If you are going to be used by God, He will take you through a number of experiences that are not meant for you personally at all. They are designed to make you useful in His hands, and to enable you to understand what takes place in the lives of others.

What a thing to be learning! Are you struggling with an unexpected hard time? Being laid off? An untimely death or illness? Divorce? How does God redeem such dark experiences? One way He redeems those times is in preparing you to help and comfort others who are going through those times too. Don’t keep God’s compassion to yourself. Give it away. Show compassion to others, especially to your church family. Paul says in Galatians 6:10, whenever we have the opportunity, we should do good to everyone, especially to our Christian brothers and sisters.

2.    Kindness. The words in the Hebrew and Greek we translate as kindness means love in action. If we are to live out Jesus’ command to love one another (John 13:34) we need to show it through treating each other with kindness.

3.    Humility. Proverbs 3:34 says The LORD mocks at mockers, but he shows favor to the humble. Humility has a bad rap today. Humility is not weakness. It is not self-effacing. It is not about thinking less of yourself. Humility is about thinking of yourself less. We need to be learning to put the needs of others before our own. Not because they are better than us, but because we are supposed to have the mind of Christ in our relationships with others, and that means having an attitude of servant hood. Philippians 2:5-7 says, Your attitude should be the same as that of Christ Jesus: Who, being in very nature God, did not consider equality with God something to be grasped, but made himself nothing, taking the very nature of a servant. Being a Christian is about being a servant to others.

  1. Gentleness. Humility produces gentleness. James 3:17 says the wisdom that comes from heaven is…gentle at all times, and willing to yield to others. Gentleness is born of strength and power that are under control. When we disagree with a brother or sister in the Lord, we need to be gentle and not belligerent towards them, even if we know we are in the right. When someone sins we are supposed to restore them gently, not rub it in their face or make an example out of them.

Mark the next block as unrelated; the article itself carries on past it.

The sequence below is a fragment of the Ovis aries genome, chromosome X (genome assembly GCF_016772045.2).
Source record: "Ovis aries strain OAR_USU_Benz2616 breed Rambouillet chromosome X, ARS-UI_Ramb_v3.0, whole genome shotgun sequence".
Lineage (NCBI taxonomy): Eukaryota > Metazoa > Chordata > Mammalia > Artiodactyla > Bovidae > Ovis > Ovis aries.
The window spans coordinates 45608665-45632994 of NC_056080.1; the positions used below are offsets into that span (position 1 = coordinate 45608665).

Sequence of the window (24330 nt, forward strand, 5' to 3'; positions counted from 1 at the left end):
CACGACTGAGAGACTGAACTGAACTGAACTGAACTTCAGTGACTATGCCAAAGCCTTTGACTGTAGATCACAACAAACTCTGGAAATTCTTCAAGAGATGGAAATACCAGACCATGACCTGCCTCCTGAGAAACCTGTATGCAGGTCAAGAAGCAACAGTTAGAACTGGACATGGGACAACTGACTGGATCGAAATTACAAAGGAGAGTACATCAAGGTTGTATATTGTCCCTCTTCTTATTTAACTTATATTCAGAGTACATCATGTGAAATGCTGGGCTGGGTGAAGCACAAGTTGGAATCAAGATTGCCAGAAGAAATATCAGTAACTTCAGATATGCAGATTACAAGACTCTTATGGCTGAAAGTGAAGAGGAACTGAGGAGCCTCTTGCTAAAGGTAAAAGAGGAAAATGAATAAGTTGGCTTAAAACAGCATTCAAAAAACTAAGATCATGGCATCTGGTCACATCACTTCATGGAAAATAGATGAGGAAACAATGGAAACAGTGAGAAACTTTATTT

What is more important: the relationship or being right? How many friendships end, how many marriages break up, and how many churches split because we are more concerned with being right and having the last word than, the health of our relationships and fellowship with each other. We need to excel at being gentle with each other.

    5.    Patience. Proverbs 16:32 says It is better to be patient than powerful. Why is that? A powerful man without patience is dangerous. In fact, I would go so far as to say that without patience, you cannot be said to be truly powerful. Patience is not passive resignation, but active endurance to opposition. God’s power and goodness are shown in His patience towards us. If we want to have good relationships with people, we need to be learning how to be patient with each other.

The key to all five of these characteristics is focusing on others. You cannot be compassionate, kind, humble, gentle, or patient and be selfish and self-centered at the same time.

Third, you have to be willing to get dirty. My friend Charlie Jones said “Show me someone who can work with people all day long and keep smiling and I’ll show you an idiot!” I completely agree. Working with sinful people can be a messy business. And sinful people are all there are to work with!

People get hurt. People offend people. Sometimes unintentionally, sometimes very intentionally. And there is the sore temptation when we are hurt or offended to be more concerned about being right than being gracious and forgiving. We need to work very hard at exercising our privilege to forgive than exercising our right to be right.

Poet George Herbert hit the nail right on the head when he wrote, “He who cannot forgive others breaks the bridge over which he must pass himself.” If you want to have healthy and positive relationships with people you need to have the strength and willingness to be gracious and forgiving.

I think the thought I want to leave you with this morning is that forgiving is for giving. Forgiveness is not a gift that God gives us to keep to ourselves. God’s forgiveness is for giving away to others. Forgive as the Lord forgave you. As much as God is gracious and forgiving to us, we need to be to others. Forgiving is for giving.

Dr. Steve Brown, a professor of preaching at Reformed Theological Seminary says that forgiveness is the central thing of the gospel. If we get this right, everything else will be right. Let’s be committed to doing everything we can to clothe ourselves with compassion, kindness, humility, gentleness and patience. Bearing with each other and forgiving whatever grievances we may have against one another. Forgiving one another as the Lord forgave us.